To be royalty is something reserved for the fortunate few. However, a visitor to the Stockholm area need not be to the manor born to enjoy the day visiting royal palaces and gardens. Even a simple lunch or picnic in the park or garden becomes grand when in the footsteps of monarchs.
The Stockholm Royal Palace, Sveriges Kungahus, is the official residence of His Majesty King Carl Gustaf XVI and Queen Silvia. It is one of the largest palaces in Europe. Although the king does not actually live here, it is where he, the Queen, and the Royal Court work and where they hold royal receptions. There are seven floors and over 600 rooms in this baroque style palace designed by super-star architect, Nicodemus Tessin. Stroll the Royal Apartments, Royal Chapel, and three museums–and revel in the regalia in the Treasury, become immersed in the Medieval in the Tre Kroner Museum, and be surrounded by fine art of the Gustav III’s Museum of Antiquities. It is open to visitors year-round.
A century-old steamer travels between the docks by City Hall and Drottningholm Palace. Commissioned by Queen Hedvig Eleonora during Sweden’s heyday, Drottningholm Palace was also designed by Nicodemus Tessin. King Carl Gustaf XVI and Queen Silvia live in the southern wing. The rest is open to the public, including the Chinese Pavilion, Royal Theater, and palace gardens. Strömma Kanalbolaget also offers a dinner cruise.
There are also royal palaces in the Royal National City Park, a blend a forests, parks and beaches, and world’s first national urban park. It includes the English landscape park, Haga Park, and spans from Ulriksdal in the north to the former royal hunting grounds, Djurgården in the south.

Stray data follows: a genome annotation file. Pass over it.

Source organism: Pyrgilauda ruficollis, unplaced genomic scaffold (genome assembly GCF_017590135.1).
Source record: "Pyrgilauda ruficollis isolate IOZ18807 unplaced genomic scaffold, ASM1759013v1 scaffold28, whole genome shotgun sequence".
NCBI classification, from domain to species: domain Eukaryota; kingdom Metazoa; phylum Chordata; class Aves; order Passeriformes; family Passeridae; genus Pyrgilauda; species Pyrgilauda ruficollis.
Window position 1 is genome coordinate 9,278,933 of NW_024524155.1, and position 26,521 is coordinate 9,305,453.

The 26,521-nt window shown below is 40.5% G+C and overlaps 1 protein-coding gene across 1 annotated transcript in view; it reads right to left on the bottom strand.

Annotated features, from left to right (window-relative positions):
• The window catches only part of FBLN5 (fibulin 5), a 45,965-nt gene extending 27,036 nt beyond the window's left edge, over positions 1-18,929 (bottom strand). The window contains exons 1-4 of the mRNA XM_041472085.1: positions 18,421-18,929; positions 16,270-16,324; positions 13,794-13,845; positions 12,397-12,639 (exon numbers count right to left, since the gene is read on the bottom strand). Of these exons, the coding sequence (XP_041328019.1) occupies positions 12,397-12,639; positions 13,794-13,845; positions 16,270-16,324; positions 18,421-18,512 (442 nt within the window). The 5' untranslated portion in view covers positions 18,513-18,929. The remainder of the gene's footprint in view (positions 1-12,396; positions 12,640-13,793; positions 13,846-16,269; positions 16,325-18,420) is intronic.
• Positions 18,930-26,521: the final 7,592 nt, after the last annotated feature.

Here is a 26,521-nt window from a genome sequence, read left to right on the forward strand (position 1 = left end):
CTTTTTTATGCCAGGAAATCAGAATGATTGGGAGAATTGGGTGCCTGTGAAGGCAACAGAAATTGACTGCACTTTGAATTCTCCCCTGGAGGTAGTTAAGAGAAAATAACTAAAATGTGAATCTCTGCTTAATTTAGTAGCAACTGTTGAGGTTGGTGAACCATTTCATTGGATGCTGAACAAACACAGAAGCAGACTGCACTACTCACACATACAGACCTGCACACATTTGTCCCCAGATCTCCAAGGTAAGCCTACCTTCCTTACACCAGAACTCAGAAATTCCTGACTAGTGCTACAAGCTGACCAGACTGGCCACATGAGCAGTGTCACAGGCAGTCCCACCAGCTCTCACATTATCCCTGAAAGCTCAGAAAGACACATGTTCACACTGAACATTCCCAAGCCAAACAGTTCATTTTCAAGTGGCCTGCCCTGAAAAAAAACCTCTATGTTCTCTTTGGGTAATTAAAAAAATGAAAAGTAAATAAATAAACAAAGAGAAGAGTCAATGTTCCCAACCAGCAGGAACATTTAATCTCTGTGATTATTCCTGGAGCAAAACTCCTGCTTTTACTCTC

The green line of the Hop-on-Hop-off Bus runs from Gustav Adolf’s Square to Haga Park, and the Royal Haga boat trip is included with the ticket. The Fjäderholm Islands are also part of the national park and are easily reached by boat, including the popular Strömma Kanalbolaget.
Crown Princess Victoria and her husband Prince Daniel live at Haga Palace, which is not open to the public. Commissioned by King Gustafv IV Adolf in 1802 as a royal home, it has has been used by members of the royal family, housed homeless orphans after World War I, and served as a guest residence for distinguished visitors like Nikita Khrushchev.
Rosendal Palace was built in Djurgården hunting park in 1820 for King Karl XIV Johan, the first Bernadotte, as a summer retreat. It is open to visitors in the summer. Take the tram or bus.
Queen Hedvig Eleanora built added an Orangery and Queen Kristina’s coronation procession was at Ulriksdal Palace on Edviken Lake in Stockhom’s National City Park. The palace and Orangery are open in summer by guided tour and are accessible by train or T-bana (underground).
Farther afield and open in the summer:
It’s a drive or commuter train ride and short walk to the guided tours at Roserberg Palace built in the 1630s It became a royal palace in 1762 when it was given to Karl III, brother of Gustav III, and was the summer residence of King Karl XIV Johan and Queen Desideria.
The yellow baroque Strömholm Palace is on an islet and about an 85 mile drive from Stockholm. It is also accessible by train and then bus.
The popular Tullgarn Palace in Sörmland was a royal palace from 1772 to 1950 and offers guided tours. Built for Duke Fredrik Adolf, younger brother of Gustaf III, in the 1770s, it was used in the summer by King Gustaf V and Queen Victoria, from the late 1800s to the early 1900s. There’s a stable café, Orangery, and picnics by the dams. It’s about an hour’s drive by car or take the commuter train and then bus.
For more on the royal palaces and detailed directions, see The Swedish Royal Court website.